Encyclopedia > Paean

  Article Content

Paean

Paean, in Homer, was the Greek physician of the gods. In other writers the word is a mere epithet of Apollo in his capacity as a god of healing, but it is not known whether Paean was originally a separate deity or merely an aspect of Apollo.

Homer leaves the question unanswered. Hesiod definitely separates the two, and in later poetry Paean is invoked independently as a health god. It is equally difficult to discover the relation between Paean or Paeon in the sense of "healer" and Paean in the sense of "song." Farnell refers to the ancient association between the healing craft and the singing of spells, and says that it is impossible to decide which is the original sense. At all events the meaning of "healer" gradually gave place to that of "hymn," from the phrase Ii~ llafiu.

Such songs were originally addressed to Apollo, and afterwards to other gods, Dionysus, Helios, Asclepius. About the 4th century the paean became merely a formula of adulation; its object was either to implore protection against disease and misfortune, or to offer thanks after such protection had been rendered. Its connection with Apollo as the slayer of the python led to its association with battle and victory; hence it became the custom for a paean to be sung by an army on the march and before entering into battle, when a fleet left the harbour, and also after a victory had been won.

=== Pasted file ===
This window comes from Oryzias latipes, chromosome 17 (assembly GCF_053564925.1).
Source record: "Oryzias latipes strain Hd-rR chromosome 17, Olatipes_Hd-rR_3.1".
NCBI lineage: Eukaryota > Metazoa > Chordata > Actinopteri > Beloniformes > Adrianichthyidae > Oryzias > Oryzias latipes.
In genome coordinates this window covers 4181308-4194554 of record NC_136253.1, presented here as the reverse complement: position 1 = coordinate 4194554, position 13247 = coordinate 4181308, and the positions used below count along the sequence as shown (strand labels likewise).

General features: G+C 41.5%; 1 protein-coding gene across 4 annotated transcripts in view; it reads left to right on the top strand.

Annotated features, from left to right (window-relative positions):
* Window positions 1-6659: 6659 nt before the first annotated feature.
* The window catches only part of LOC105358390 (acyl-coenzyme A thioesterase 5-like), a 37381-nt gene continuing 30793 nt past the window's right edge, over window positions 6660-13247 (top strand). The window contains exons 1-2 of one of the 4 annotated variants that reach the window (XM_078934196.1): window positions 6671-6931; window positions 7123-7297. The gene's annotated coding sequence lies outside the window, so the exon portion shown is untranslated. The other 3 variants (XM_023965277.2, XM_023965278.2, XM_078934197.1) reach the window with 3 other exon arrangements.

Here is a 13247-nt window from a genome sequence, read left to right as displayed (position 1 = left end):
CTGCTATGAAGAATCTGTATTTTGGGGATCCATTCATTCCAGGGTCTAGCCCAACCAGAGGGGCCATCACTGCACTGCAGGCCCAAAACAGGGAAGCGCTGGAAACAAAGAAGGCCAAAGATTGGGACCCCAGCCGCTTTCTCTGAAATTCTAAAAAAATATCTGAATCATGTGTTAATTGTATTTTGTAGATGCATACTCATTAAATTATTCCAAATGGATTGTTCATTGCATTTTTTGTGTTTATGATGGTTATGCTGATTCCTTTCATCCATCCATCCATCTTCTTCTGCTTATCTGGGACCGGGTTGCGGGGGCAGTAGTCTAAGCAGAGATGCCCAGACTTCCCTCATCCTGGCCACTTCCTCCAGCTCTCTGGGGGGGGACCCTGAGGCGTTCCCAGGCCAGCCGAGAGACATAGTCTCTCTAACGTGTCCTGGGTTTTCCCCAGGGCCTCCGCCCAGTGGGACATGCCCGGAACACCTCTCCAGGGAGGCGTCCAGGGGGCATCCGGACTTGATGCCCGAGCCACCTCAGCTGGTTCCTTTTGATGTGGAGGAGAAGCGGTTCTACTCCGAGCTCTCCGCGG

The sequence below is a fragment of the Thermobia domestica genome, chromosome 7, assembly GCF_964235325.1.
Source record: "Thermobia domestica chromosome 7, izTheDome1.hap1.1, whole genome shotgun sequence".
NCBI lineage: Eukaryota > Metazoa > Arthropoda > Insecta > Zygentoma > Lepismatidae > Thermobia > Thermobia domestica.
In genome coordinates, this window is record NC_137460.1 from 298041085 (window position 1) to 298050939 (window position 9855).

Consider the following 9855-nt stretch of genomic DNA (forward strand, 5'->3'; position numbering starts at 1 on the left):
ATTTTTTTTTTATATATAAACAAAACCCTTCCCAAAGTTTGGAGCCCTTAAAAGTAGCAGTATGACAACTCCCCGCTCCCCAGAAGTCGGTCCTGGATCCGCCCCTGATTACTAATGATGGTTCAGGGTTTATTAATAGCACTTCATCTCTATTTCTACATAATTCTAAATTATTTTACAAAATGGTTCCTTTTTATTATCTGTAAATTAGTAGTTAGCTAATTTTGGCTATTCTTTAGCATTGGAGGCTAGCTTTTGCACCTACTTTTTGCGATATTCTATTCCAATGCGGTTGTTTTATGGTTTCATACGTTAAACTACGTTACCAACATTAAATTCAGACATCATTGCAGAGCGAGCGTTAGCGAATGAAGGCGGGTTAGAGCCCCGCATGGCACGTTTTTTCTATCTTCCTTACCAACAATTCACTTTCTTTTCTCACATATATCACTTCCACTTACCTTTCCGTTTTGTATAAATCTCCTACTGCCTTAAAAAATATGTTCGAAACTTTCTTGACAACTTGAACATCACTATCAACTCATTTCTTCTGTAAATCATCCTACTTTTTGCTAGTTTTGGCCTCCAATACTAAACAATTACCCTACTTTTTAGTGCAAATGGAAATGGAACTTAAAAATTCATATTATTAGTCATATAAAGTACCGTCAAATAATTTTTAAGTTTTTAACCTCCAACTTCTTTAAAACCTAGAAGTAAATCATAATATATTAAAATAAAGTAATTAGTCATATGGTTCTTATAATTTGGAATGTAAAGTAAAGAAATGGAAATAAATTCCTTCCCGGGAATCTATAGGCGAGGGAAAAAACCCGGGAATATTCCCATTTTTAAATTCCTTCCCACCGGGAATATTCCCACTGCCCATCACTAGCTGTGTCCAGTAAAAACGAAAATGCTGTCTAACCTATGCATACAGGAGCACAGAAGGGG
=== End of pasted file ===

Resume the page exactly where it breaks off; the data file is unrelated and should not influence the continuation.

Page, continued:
The most famous paeans are those of Bacchylides and Pindar. Paeans were sung at the festivals of Apollo (especially the Hyacinthia), at banquets, and later even at public funerals. In later times they were addressed not only to the gods, but to human beings. In this manner the Rhodians celebrated Ptolemy I of Egypt, the Samians[?] Lysander of Sparta, the Athenians Demetrius, the Delphians Craterus[?] of Macedon.

The word "paean" is now used in the sense of any song of joy or triumph.

This entry was originally from the 1911 Encyclopedia Britannica.



All Wikipedia text is available under the terms of the GNU Free Documentation License

 
  Search Encyclopedia

Search over one million articles, find something about almost anything!
 
 
  
  Featured Article
Sakhalin

... part of the island below 50 N was ceded to Japan, the Russians retaining the other three-fifths of the area. In August 1945, Russia again took over the control of ...

 
 
 
This page was created in 31.9 ms